Assembly Bill 178

The Budget Act of 2022 made appropriations for the Soledad HUB. It states: “Of the funds appropriated in this item, $4,100,000 is provided for Veterans Healing Veterans, a division of the Veterans Transition Center, to support the Veterans Hub located in the Correctional Training Facility to support operations, including, but not limited to, staffing, equipment, training materials and supplies, travel expenses, and programming space. These funds shall be available for encumbrance or expenditure until June 30, 2025, and any unencumbered funds within this appropriation shall revert to the General Fund as of that date. Veterans Healing Veterans shall submit a report to the Department of Corrections and Rehabilitation that includes how the resources were spent, how many people were served, and other relevant quantitative and qualitative information on the impact of their program on program participants by December 1, 2025. This report shall also be submitted to the Legislature and the Legislative Analyst’s Office.”

The Soledad HUB is using Narration Therapy

VHV veterans and others use narration therapy in the Soledad veterans’ yards. The concept of narration therapy began during the 1980s. The idea behind it is to have the individuals see themselves as making a mistake, rather than seeing themselves as bad, per se.

The first thing VHV veterans do is to have the incarcerated veterans make their own rules for how the sessions are conducted, thus thwarting anti-authority attitudes. Accordingly, when the inmates make the rules, they have to own them.

Because almost all of the veteran inmates experienced childhood trauma, the classes tend to be emotionally taxing on them. Each inmate must deliver reports about themselves. They first write out the reports and then read them aloud to the others.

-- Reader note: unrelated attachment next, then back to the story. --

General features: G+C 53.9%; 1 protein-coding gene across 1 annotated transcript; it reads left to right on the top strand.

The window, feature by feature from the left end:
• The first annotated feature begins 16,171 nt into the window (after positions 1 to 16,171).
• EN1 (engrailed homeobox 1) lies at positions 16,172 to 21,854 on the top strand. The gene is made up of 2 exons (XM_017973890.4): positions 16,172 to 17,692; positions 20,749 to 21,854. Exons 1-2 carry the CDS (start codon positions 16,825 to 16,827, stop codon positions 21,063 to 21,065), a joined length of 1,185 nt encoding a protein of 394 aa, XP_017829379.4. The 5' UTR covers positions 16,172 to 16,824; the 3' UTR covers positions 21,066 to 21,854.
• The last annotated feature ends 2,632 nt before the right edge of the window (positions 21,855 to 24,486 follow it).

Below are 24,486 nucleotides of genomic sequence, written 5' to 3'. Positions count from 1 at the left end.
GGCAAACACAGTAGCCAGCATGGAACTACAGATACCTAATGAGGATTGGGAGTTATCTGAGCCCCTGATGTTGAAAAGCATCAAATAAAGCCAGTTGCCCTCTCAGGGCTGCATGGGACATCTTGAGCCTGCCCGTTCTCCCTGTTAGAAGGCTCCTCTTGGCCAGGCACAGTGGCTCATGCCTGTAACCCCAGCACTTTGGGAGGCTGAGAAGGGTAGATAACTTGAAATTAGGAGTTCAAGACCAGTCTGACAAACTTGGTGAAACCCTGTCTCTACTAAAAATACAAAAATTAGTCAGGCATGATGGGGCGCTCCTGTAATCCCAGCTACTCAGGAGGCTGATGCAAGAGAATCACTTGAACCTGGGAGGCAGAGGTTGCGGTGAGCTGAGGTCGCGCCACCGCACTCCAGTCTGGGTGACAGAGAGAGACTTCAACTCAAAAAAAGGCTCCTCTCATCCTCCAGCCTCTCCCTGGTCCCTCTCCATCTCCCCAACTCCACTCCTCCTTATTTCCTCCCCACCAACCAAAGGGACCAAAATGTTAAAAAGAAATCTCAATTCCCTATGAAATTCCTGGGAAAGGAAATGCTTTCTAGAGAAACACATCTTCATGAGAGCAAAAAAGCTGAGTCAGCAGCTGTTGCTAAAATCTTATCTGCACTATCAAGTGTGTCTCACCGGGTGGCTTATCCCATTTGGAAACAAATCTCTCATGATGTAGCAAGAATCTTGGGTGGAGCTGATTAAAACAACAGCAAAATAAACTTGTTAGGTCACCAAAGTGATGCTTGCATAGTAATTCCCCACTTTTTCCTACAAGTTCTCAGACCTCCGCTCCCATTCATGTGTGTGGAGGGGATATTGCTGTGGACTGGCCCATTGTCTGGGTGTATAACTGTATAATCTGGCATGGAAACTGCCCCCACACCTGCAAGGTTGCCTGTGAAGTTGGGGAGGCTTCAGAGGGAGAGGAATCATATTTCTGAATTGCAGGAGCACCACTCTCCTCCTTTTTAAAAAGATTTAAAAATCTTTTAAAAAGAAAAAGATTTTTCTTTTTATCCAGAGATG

Interestingly, to pass from one phase to another in Veterans Treatment Courts, the veteran defendants do something very similar. There is a requirement for written essays followed by reading them out loud in open court.

The VA has agreed to go to the HUBs for a purpose other than treatment

Ordinarily, the Department of Veterans Affairs does not provide services to incarcerated veterans. No treatment. Nothing.

The reason is that in 1999, when this country was between major wars, the VA passed a regulation, 38 C.F.R. § 17.38 (c)(5), that states it will not provide “hospital and outpatient care for a veteran who is either a patient or inmate in an institution of another government agency if that agency has a duty to give the care or services.”

And of course, incarcerated veterans are not able to leave prison to go to scheduled evaluations and appointments. According to Self, the biggest challenge for incarcerated veterans is the lack of access to the VA to make compensation and pension claims. Without that access, they cannot take care of their families or adequately prepare for release.